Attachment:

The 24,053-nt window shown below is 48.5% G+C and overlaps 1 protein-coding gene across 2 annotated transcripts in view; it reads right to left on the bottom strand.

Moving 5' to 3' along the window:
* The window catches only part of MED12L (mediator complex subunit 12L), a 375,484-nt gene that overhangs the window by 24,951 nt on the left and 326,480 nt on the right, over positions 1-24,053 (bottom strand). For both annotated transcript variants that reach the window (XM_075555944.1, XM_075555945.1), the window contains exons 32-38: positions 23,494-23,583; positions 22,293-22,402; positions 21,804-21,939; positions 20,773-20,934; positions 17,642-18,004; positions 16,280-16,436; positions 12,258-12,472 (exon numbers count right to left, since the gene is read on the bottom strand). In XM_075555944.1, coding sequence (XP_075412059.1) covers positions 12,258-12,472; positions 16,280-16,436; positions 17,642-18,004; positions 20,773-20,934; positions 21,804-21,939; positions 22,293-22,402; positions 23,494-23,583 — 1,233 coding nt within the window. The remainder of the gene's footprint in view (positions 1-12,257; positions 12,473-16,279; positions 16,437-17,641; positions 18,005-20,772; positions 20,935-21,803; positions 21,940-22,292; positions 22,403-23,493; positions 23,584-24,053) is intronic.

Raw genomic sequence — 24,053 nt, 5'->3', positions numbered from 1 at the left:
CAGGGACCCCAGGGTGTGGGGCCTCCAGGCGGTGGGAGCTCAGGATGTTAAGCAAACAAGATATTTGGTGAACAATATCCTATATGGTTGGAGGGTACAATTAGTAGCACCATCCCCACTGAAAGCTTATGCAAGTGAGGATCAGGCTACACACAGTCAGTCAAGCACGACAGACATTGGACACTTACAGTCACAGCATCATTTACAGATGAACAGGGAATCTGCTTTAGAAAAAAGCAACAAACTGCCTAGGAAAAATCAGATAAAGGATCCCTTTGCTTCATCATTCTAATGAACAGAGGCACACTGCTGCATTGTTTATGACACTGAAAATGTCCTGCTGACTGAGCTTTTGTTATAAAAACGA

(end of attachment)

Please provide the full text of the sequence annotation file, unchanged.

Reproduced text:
The 24,053-nt window shown below is 48.5% G+C and overlaps 1 protein-coding gene across 2 annotated transcripts in view; it reads right to left on the bottom strand.

Moving 5' to 3' along the window:
* The window catches only part of MED12L (mediator complex subunit 12L), a 375,484-nt gene that overhangs the window by 24,951 nt on the left and 326,480 nt on the right, over positions 1-24,053 (bottom strand). For both annotated transcript variants that reach the window (XM_075555944.1, XM_075555945.1), the window contains exons 32-38: positions 23,494-23,583; positions 22,293-22,402; positions 21,804-21,939; positions 20,773-20,934; positions 17,642-18,004; positions 16,280-16,436; positions 12,258-12,472 (exon numbers count right to left, since the gene is read on the bottom strand). In XM_075555944.1, coding sequence (XP_075412059.1) covers positions 12,258-12,472; positions 16,280-16,436; positions 17,642-18,004; positions 20,773-20,934; positions 21,804-21,939; positions 22,293-22,402; positions 23,494-23,583 — 1,233 coding nt within the window. The remainder of the gene's footprint in view (positions 1-12,257; positions 12,473-16,279; positions 16,437-17,641; positions 18,005-20,772; positions 20,935-21,803; positions 21,940-22,292; positions 22,403-23,493; positions 23,584-24,053) is intronic.

Raw genomic sequence — 24,053 nt, 5'->3', positions numbered from 1 at the left:
CAGGGACCCCAGGGTGTGGGGCCTCCAGGCGGTGGGAGCTCAGGATGTTAAGCAAACAAGATATTTGGTGAACAATATCCTATATGGTTGGAGGGTACAATTAGTAGCACCATCCCCACTGAAAGCTTATGCAAGTGAGGATCAGGCTACACACAGTCAGTCAAGCACGACAGACATTGGACACTTACAGTCACAGCATCATTTACAGATGAACAGGGAATCTGCTTTAGAAAAAAGCAACAAACTGCCTAGGAAAAATCAGATAAAGGATCCCTTTGCTTCATCATTCTAATGAACAGAGGCACACTGCTGCATTGTTTATGACACTGAAAATGTCCTGCTGACTGAGCTTTTGTTATAAAAACGA